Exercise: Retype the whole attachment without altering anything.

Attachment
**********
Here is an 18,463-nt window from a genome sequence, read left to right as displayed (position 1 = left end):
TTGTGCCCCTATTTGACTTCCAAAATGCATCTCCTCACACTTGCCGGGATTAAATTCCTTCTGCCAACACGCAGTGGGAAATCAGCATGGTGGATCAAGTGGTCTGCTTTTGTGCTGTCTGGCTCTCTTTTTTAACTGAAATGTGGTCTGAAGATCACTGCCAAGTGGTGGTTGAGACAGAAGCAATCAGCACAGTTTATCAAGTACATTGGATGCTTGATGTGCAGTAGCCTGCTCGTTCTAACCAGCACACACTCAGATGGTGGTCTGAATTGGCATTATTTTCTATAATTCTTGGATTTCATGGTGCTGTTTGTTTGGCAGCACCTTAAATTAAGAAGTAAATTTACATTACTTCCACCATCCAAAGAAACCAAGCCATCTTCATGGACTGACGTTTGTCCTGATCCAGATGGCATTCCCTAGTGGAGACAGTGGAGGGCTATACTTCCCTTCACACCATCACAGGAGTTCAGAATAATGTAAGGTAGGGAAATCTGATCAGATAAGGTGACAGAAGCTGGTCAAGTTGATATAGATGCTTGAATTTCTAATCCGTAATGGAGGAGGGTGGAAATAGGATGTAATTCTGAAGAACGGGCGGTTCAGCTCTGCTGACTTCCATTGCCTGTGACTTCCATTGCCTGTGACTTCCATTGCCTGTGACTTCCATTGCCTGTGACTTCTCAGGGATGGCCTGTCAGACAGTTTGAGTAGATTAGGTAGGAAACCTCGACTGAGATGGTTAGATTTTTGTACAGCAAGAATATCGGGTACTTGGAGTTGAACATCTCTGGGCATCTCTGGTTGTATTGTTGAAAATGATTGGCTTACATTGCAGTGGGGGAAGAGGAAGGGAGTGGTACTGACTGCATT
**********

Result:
Here is an 18,463-nt window from a genome sequence, read left to right as displayed (position 1 = left end):
TTGTGCCCCTATTTGACTTCCAAAATGCATCTCCTCACACTTGCCGGGATTAAATTCCTTCTGCCAACACGCAGTGGGAAATCAGCATGGTGGATCAAGTGGTCTGCTTTTGTGCTGTCTGGCTCTCTTTTTTAACTGAAATGTGGTCTGAAGATCACTGCCAAGTGGTGGTTGAGACAGAAGCAATCAGCACAGTTTATCAAGTACATTGGATGCTTGATGTGCAGTAGCCTGCTCGTTCTAACCAGCACACACTCAGATGGTGGTCTGAATTGGCATTATTTTCTATAATTCTTGGATTTCATGGTGCTGTTTGTTTGGCAGCACCTTAAATTAAGAAGTAAATTTACATTACTTCCACCATCCAAAGAAACCAAGCCATCTTCATGGACTGACGTTTGTCCTGATCCAGATGGCATTCCCTAGTGGAGACAGTGGAGGGCTATACTTCCCTTCACACCATCACAGGAGTTCAGAATAATGTAAGGTAGGGAAATCTGATCAGATAAGGTGACAGAAGCTGGTCAAGTTGATATAGATGCTTGAATTTCTAATCCGTAATGGAGGAGGGTGGAAATAGGATGTAATTCTGAAGAACGGGCGGTTCAGCTCTGCTGACTTCCATTGCCTGTGACTTCCATTGCCTGTGACTTCCATTGCCTGTGACTTCCATTGCCTGTGACTTCTCAGGGATGGCCTGTCAGACAGTTTGAGTAGATTAGGTAGGAAACCTCGACTGAGATGGTTAGATTTTTGTACAGCAAGAATATCGGGTACTTGGAGTTGAACATCTCTGGGCATCTCTGGTTGTATTGTTGAAAATGATTGGCTTACATTGCAGTGGGGGAAGAGGAAGGGAGTGGTACTGACTGCATT